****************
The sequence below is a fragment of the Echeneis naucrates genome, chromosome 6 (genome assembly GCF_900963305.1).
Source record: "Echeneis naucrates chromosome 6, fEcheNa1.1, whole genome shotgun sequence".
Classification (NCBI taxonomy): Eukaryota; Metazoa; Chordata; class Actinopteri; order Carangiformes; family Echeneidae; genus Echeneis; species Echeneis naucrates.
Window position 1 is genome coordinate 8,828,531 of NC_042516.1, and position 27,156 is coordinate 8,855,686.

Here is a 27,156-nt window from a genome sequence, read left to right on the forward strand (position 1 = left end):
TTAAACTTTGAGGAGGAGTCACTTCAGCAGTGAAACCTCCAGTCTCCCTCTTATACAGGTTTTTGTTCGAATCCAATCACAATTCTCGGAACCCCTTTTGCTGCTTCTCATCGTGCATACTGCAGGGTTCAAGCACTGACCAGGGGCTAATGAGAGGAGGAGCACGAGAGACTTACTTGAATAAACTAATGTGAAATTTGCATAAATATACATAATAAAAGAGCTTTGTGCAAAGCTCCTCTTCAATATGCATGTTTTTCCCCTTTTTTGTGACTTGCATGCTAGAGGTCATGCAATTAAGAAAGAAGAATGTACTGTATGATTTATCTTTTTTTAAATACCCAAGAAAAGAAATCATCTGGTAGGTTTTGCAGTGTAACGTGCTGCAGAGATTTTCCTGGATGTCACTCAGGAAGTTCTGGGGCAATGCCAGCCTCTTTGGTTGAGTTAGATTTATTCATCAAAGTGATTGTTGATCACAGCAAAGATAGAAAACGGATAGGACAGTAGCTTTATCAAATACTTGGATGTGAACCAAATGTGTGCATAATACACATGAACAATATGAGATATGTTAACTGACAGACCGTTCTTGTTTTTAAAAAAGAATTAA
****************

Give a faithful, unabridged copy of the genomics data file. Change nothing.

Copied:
The sequence below is a fragment of the Echeneis naucrates genome, chromosome 6 (genome assembly GCF_900963305.1).
Source record: "Echeneis naucrates chromosome 6, fEcheNa1.1, whole genome shotgun sequence".
Classification (NCBI taxonomy): Eukaryota; Metazoa; Chordata; class Actinopteri; order Carangiformes; family Echeneidae; genus Echeneis; species Echeneis naucrates.
Window position 1 is genome coordinate 8,828,531 of NC_042516.1, and position 27,156 is coordinate 8,855,686.

Here is a 27,156-nt window from a genome sequence, read left to right on the forward strand (position 1 = left end):
TTAAACTTTGAGGAGGAGTCACTTCAGCAGTGAAACCTCCAGTCTCCCTCTTATACAGGTTTTTGTTCGAATCCAATCACAATTCTCGGAACCCCTTTTGCTGCTTCTCATCGTGCATACTGCAGGGTTCAAGCACTGACCAGGGGCTAATGAGAGGAGGAGCACGAGAGACTTACTTGAATAAACTAATGTGAAATTTGCATAAATATACATAATAAAAGAGCTTTGTGCAAAGCTCCTCTTCAATATGCATGTTTTTCCCCTTTTTTGTGACTTGCATGCTAGAGGTCATGCAATTAAGAAAGAAGAATGTACTGTATGATTTATCTTTTTTTAAATACCCAAGAAAAGAAATCATCTGGTAGGTTTTGCAGTGTAACGTGCTGCAGAGATTTTCCTGGATGTCACTCAGGAAGTTCTGGGGCAATGCCAGCCTCTTTGGTTGAGTTAGATTTATTCATCAAAGTGATTGTTGATCACAGCAAAGATAGAAAACGGATAGGACAGTAGCTTTATCAAATACTTGGATGTGAACCAAATGTGTGCATAATACACATGAACAATATGAGATATGTTAACTGACAGACCGTTCTTGTTTTTAAAAAAGAATTAA